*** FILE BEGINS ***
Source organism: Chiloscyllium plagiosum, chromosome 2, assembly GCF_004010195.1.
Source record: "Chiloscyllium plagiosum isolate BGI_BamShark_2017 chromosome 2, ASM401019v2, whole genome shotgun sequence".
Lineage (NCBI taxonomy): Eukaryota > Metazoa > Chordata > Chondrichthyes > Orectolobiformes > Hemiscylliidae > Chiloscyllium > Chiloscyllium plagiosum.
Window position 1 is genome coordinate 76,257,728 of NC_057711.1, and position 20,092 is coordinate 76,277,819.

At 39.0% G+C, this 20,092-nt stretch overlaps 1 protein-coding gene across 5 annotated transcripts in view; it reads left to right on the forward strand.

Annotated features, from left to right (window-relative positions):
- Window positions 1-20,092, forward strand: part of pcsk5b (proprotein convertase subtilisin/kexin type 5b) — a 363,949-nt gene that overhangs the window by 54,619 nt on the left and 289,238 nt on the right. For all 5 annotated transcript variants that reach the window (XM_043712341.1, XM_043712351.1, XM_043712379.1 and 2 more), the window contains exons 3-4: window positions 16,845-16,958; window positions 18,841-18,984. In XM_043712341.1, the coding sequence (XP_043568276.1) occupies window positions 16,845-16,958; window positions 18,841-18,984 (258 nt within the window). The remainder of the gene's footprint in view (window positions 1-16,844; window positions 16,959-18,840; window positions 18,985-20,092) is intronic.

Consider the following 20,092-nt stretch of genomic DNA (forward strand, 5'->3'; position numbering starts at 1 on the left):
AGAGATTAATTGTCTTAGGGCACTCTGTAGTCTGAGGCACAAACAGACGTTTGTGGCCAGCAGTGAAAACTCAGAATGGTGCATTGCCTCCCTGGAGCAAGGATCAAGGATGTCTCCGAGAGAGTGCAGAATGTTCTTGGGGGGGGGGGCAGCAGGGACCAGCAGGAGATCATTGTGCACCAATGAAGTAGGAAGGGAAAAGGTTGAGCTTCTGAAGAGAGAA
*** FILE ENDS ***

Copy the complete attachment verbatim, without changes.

Source organism: Chiloscyllium plagiosum, chromosome 2, assembly GCF_004010195.1.
Source record: "Chiloscyllium plagiosum isolate BGI_BamShark_2017 chromosome 2, ASM401019v2, whole genome shotgun sequence".
Lineage (NCBI taxonomy): Eukaryota > Metazoa > Chordata > Chondrichthyes > Orectolobiformes > Hemiscylliidae > Chiloscyllium > Chiloscyllium plagiosum.
Window position 1 is genome coordinate 76,257,728 of NC_057711.1, and position 20,092 is coordinate 76,277,819.

At 39.0% G+C, this 20,092-nt stretch overlaps 1 protein-coding gene across 5 annotated transcripts in view; it reads left to right on the forward strand.

Annotated features, from left to right (window-relative positions):
- Window positions 1-20,092, forward strand: part of pcsk5b (proprotein convertase subtilisin/kexin type 5b) — a 363,949-nt gene that overhangs the window by 54,619 nt on the left and 289,238 nt on the right. For all 5 annotated transcript variants that reach the window (XM_043712341.1, XM_043712351.1, XM_043712379.1 and 2 more), the window contains exons 3-4: window positions 16,845-16,958; window positions 18,841-18,984. In XM_043712341.1, the coding sequence (XP_043568276.1) occupies window positions 16,845-16,958; window positions 18,841-18,984 (258 nt within the window). The remainder of the gene's footprint in view (window positions 1-16,844; window positions 16,959-18,840; window positions 18,985-20,092) is intronic.

Consider the following 20,092-nt stretch of genomic DNA (forward strand, 5'->3'; position numbering starts at 1 on the left):
AGAGATTAATTGTCTTAGGGCACTCTGTAGTCTGAGGCACAAACAGACGTTTGTGGCCAGCAGTGAAAACTCAGAATGGTGCATTGCCTCCCTGGAGCAAGGATCAAGGATGTCTCCGAGAGAGTGCAGAATGTTCTTGGGGGGGGGGGCAGCAGGGACCAGCAGGAGATCATTGTGCACCAATGAAGTAGGAAGGGAAAAGGTTGAGCTTCTGAAGAGAGAA